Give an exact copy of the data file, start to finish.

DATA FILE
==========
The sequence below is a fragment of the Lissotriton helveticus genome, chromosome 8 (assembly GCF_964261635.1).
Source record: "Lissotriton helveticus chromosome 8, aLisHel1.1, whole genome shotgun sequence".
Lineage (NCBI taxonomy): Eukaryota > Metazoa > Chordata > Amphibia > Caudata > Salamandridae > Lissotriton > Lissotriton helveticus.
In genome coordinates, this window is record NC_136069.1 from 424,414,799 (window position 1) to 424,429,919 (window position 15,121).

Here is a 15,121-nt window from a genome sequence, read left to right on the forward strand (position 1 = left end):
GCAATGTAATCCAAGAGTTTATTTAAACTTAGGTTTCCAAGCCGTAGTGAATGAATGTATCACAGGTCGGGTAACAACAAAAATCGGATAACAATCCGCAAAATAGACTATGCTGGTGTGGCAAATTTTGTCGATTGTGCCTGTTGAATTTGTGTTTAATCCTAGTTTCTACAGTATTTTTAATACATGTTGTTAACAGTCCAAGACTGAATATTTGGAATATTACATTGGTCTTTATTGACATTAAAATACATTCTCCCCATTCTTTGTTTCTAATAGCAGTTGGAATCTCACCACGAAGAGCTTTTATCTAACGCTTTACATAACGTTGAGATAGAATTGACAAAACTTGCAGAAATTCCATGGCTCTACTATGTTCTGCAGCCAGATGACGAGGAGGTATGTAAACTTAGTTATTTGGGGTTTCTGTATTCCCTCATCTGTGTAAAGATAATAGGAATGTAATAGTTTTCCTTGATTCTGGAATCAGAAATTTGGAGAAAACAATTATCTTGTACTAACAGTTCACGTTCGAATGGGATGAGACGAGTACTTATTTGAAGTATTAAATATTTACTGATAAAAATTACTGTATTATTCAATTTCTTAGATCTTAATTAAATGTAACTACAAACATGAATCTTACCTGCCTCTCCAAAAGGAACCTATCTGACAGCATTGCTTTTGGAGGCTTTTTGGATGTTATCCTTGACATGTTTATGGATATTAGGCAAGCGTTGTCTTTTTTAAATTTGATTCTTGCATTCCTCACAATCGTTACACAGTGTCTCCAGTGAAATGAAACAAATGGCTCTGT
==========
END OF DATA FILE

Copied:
The sequence below is a fragment of the Lissotriton helveticus genome, chromosome 8 (assembly GCF_964261635.1).
Source record: "Lissotriton helveticus chromosome 8, aLisHel1.1, whole genome shotgun sequence".
Lineage (NCBI taxonomy): Eukaryota > Metazoa > Chordata > Amphibia > Caudata > Salamandridae > Lissotriton > Lissotriton helveticus.
In genome coordinates, this window is record NC_136069.1 from 424,414,799 (window position 1) to 424,429,919 (window position 15,121).

Here is a 15,121-nt window from a genome sequence, read left to right on the forward strand (position 1 = left end):
GCAATGTAATCCAAGAGTTTATTTAAACTTAGGTTTCCAAGCCGTAGTGAATGAATGTATCACAGGTCGGGTAACAACAAAAATCGGATAACAATCCGCAAAATAGACTATGCTGGTGTGGCAAATTTTGTCGATTGTGCCTGTTGAATTTGTGTTTAATCCTAGTTTCTACAGTATTTTTAATACATGTTGTTAACAGTCCAAGACTGAATATTTGGAATATTACATTGGTCTTTATTGACATTAAAATACATTCTCCCCATTCTTTGTTTCTAATAGCAGTTGGAATCTCACCACGAAGAGCTTTTATCTAACGCTTTACATAACGTTGAGATAGAATTGACAAAACTTGCAGAAATTCCATGGCTCTACTATGTTCTGCAGCCAGATGACGAGGAGGTATGTAAACTTAGTTATTTGGGGTTTCTGTATTCCCTCATCTGTGTAAAGATAATAGGAATGTAATAGTTTTCCTTGATTCTGGAATCAGAAATTTGGAGAAAACAATTATCTTGTACTAACAGTTCACGTTCGAATGGGATGAGACGAGTACTTATTTGAAGTATTAAATATTTACTGATAAAAATTACTGTATTATTCAATTTCTTAGATCTTAATTAAATGTAACTACAAACATGAATCTTACCTGCCTCTCCAAAAGGAACCTATCTGACAGCATTGCTTTTGGAGGCTTTTTGGATGTTATCCTTGACATGTTTATGGATATTAGGCAAGCGTTGTCTTTTTTAAATTTGATTCTTGCATTCCTCACAATCGTTACACAGTGTCTCCAGTGAAATGAAACAAATGGCTCTGT